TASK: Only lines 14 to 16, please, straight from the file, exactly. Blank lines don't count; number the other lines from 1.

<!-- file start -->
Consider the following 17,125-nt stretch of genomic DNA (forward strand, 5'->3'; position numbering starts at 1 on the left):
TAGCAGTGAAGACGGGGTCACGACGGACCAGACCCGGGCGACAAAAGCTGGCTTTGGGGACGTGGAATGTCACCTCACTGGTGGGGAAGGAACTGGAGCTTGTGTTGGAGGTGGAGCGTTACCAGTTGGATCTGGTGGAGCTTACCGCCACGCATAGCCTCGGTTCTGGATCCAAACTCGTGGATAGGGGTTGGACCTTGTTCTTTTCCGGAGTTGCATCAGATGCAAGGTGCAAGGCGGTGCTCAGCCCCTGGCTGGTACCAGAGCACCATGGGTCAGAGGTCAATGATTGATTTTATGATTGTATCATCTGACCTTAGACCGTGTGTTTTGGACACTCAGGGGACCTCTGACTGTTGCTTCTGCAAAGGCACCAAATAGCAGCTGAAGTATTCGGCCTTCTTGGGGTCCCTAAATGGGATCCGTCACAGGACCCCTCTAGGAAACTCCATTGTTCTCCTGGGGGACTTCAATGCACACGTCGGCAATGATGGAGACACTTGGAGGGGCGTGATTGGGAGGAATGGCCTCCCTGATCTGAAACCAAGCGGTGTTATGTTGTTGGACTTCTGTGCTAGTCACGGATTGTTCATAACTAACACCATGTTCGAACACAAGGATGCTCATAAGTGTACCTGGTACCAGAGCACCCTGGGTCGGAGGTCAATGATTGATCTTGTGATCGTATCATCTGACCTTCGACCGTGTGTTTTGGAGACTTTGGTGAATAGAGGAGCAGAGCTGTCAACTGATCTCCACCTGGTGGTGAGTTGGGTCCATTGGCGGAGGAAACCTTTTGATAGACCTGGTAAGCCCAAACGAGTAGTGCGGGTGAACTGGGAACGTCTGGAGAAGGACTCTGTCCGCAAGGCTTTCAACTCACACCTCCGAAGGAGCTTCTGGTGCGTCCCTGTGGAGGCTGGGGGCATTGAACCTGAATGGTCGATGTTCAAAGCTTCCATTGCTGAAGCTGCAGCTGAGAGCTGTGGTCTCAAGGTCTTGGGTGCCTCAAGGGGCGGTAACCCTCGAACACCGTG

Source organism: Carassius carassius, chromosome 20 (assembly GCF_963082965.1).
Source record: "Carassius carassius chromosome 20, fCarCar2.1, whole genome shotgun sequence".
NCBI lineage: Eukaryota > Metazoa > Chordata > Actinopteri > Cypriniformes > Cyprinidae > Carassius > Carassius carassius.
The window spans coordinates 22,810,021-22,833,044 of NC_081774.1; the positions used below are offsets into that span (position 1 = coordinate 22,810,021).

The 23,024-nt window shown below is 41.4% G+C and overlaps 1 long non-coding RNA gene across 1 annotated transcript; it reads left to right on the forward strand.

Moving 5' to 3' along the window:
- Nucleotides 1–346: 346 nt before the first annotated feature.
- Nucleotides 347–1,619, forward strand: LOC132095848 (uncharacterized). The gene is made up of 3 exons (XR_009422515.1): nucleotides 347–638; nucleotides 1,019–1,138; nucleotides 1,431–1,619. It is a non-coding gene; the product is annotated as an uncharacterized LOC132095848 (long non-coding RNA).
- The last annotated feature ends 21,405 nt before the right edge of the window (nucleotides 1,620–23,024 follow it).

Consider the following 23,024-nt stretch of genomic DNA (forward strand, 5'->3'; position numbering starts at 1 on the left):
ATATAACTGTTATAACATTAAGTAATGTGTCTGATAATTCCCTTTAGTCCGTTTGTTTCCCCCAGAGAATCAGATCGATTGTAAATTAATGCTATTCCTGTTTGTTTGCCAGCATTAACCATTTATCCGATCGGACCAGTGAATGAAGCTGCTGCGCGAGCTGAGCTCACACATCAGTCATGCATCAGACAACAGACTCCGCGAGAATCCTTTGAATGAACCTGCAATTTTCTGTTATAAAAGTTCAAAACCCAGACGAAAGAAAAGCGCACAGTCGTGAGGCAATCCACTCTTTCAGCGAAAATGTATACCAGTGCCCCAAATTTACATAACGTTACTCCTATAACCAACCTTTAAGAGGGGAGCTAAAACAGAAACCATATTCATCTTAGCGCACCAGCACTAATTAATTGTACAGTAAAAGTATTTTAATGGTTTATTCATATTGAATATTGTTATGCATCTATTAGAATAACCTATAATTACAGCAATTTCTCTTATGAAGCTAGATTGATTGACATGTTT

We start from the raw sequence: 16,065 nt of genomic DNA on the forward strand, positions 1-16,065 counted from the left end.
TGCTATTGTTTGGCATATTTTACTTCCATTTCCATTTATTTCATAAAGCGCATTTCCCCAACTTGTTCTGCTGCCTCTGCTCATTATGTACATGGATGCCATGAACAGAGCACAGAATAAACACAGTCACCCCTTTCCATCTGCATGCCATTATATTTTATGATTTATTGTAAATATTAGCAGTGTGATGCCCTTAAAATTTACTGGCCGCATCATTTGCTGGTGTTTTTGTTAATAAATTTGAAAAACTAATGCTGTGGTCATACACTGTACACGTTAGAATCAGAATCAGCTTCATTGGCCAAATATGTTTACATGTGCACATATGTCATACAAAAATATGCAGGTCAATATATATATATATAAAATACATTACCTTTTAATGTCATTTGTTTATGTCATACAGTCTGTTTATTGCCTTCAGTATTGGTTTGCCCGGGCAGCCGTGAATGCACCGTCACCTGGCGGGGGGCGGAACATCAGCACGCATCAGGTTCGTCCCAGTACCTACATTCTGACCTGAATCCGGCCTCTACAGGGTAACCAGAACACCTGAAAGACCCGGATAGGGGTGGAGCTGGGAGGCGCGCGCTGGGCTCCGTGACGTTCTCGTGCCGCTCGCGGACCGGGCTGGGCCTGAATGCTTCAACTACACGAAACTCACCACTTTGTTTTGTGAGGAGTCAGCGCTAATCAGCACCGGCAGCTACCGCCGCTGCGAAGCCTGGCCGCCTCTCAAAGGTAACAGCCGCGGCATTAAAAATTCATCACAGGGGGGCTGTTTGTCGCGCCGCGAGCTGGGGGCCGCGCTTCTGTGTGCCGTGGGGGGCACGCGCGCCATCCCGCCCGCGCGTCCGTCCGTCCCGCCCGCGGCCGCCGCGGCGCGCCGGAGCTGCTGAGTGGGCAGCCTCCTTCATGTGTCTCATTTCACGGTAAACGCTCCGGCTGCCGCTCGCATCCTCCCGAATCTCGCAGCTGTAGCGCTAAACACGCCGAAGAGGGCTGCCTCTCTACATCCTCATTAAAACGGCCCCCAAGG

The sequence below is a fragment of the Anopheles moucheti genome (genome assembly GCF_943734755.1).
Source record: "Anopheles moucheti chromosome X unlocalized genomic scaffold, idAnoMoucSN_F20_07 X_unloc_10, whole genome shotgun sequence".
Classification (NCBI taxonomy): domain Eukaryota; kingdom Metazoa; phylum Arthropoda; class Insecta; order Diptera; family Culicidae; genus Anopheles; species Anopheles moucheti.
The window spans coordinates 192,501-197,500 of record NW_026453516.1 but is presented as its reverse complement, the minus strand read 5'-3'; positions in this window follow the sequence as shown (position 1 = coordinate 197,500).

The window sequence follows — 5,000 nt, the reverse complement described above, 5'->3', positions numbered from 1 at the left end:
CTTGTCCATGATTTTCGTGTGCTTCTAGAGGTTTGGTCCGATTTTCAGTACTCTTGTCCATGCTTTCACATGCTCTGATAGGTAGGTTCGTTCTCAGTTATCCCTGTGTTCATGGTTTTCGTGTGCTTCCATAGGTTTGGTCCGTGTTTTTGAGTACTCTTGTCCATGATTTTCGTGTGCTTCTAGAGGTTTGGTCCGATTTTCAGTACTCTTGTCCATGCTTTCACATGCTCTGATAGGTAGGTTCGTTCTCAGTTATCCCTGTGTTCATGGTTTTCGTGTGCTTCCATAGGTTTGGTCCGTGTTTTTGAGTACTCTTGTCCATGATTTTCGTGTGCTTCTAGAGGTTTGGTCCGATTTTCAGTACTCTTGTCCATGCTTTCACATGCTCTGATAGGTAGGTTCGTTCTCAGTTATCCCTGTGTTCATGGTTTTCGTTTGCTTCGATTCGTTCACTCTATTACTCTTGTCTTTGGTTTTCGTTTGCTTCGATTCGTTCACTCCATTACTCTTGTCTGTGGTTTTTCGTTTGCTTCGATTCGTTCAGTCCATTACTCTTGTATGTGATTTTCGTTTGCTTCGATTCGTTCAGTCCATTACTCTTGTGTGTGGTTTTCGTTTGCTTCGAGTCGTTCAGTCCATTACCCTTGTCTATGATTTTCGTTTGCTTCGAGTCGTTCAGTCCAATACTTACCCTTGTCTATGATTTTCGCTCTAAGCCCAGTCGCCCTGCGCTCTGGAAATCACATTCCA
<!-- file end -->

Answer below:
We start from the raw sequence: 16,065 nt of genomic DNA on the forward strand, positions 1-16,065 counted from the left end.
TGCTATTGTTTGGCATATTTTACTTCCATTTCCATTTATTTCATAAAGCGCATTTCCCCAACTTGTTCTGCTGCCTCTGCTCATTATGTACATGGATGCCATGAACAGAGCACAGAATAAACACAGTCACCCCTTTCCATCTGCATGCCATTATATTTTATGATTTATTGTAAATATTAGCAGTGTGATGCCCTTAAAATTTACTGGCCGCATCATTTGCTGGTGTTTTTGTTAATAAATTTGAAAAACTAATGCTGTGGTCATACACTGTACACGTTAGAATCAGAATCAGCTTCATTGGCCAAATATGTTTACATGTGCACATATGTCATACAAAAATATGCAGGTCAATATATATATATATAAAATACATTACCTTTTAATGTCATTTGTTTATGTCATACAGTCTGTTTATTGCCTTCAGTATTGGTTTGCCCGGGCAGCCGTGAATGCACCGTCACCTGGCGGGGGGCGGAACATCAGCACGCATCAGGTTCGTCCCAGTACCTACATTCTGACCTGAATCCGGCCTCTACAGGGTAACCAGAACACCTGAAAGACCCGGATAGGGGTGGAGCTGGGAGGCGCGCGCTGGGCTCCGTGACGTTCTCGTGCCGCTCGCGGACCGGGCTGGGCCTGAATGCTTCAACTACACGAAACTCACCACTTTGTTTTGTGAGGAGTCAGCGCTAATCAGCACCGGCAGCTACCGCCGCTGCGAAGCCTGGCCGCCTCTCAAAGGTAACAGCCGCGGCATTAAAAATTCATCACAGGGGGGCTGTTTGTCGCGCCGCGAGCTGGGGGCCGCGCTTCTGTGTGCCGTGGGGGGCACGCGCGCCATCCCGCCCGCGCGTCCGTCCGTCCCGCCCGCGGCCGCCGCGGCGCGCCGGAGCTGCTGAGTGGGCAGCCTCCTTCATGTGTCTCATTTCACGGTAAACGCTCCGGCTGCCGCTCGCATCCTCCCGAATCTCGCAGCTGTAGCGCTAAACACGCCGAAGAGGGCTGCCTCTCTACATCCTCATTAAAACGGCCCCCAAGG

The sequence below is a fragment of the Anopheles moucheti genome (genome assembly GCF_943734755.1).